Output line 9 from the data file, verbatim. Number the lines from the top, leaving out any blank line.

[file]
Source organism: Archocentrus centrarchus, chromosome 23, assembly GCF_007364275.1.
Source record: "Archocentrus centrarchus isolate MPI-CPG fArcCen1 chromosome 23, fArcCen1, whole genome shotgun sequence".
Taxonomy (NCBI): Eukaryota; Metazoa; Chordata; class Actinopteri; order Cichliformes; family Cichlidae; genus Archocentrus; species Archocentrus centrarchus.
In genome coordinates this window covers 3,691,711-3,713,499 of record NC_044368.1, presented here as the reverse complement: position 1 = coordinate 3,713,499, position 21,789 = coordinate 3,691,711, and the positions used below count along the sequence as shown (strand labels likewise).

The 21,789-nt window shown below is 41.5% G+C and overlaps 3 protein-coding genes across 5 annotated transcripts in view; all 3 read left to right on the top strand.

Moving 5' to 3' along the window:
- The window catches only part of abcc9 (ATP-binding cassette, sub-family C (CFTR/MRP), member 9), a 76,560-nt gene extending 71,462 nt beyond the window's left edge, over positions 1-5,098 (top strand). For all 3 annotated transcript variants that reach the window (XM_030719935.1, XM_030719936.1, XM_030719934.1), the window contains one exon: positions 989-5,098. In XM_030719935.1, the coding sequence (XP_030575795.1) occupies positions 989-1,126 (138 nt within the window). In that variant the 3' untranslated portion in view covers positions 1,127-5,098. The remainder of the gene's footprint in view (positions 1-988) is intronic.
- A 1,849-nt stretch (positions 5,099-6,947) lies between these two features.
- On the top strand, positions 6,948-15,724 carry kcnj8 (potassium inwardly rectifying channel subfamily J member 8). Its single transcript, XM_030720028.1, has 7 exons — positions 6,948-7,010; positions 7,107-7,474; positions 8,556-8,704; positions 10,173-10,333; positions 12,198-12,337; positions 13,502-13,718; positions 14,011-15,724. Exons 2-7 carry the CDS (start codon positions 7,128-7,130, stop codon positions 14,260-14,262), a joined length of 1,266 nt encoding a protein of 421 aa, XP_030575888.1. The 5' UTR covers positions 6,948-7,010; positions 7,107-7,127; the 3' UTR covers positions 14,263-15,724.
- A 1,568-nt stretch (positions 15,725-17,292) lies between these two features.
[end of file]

- On the top strand, positions 6,948-15,724 carry kcnj8 (potassium inwardly rectifying channel subfamily J member 8). Its single transcript, XM_030720028.1, has 7 exons — positions 6,948-7,010; positions 7,107-7,474; positions 8,556-8,704; positions 10,173-10,333; positions 12,198-12,337; positions 13,502-13,718; positions 14,011-15,724. Exons 2-7 carry the CDS (start codon positions 7,128-7,130, stop codon positions 14,260-14,262), a joined length of 1,266 nt encoding a protein of 421 aa, XP_030575888.1. The 5' UTR covers positions 6,948-7,010; positions 7,107-7,127; the 3' UTR covers positions 14,263-15,724.